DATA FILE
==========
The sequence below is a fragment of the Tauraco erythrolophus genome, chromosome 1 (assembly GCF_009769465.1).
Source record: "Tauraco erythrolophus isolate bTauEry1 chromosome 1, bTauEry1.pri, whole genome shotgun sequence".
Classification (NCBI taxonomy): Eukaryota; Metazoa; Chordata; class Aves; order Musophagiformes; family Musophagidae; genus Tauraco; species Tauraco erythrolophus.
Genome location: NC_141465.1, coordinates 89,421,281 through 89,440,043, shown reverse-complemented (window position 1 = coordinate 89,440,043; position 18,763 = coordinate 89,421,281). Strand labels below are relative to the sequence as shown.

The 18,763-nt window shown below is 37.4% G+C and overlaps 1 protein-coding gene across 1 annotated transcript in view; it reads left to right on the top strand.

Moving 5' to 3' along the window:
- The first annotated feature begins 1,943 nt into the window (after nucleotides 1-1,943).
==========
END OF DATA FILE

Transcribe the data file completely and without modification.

The sequence below is a fragment of the Tauraco erythrolophus genome, chromosome 1 (assembly GCF_009769465.1).
Source record: "Tauraco erythrolophus isolate bTauEry1 chromosome 1, bTauEry1.pri, whole genome shotgun sequence".
Classification (NCBI taxonomy): Eukaryota; Metazoa; Chordata; class Aves; order Musophagiformes; family Musophagidae; genus Tauraco; species Tauraco erythrolophus.
Genome location: NC_141465.1, coordinates 89,421,281 through 89,440,043, shown reverse-complemented (window position 1 = coordinate 89,440,043; position 18,763 = coordinate 89,421,281). Strand labels below are relative to the sequence as shown.

The 18,763-nt window shown below is 37.4% G+C and overlaps 1 protein-coding gene across 1 annotated transcript in view; it reads left to right on the top strand.

Moving 5' to 3' along the window:
- The first annotated feature begins 1,943 nt into the window (after nucleotides 1-1,943).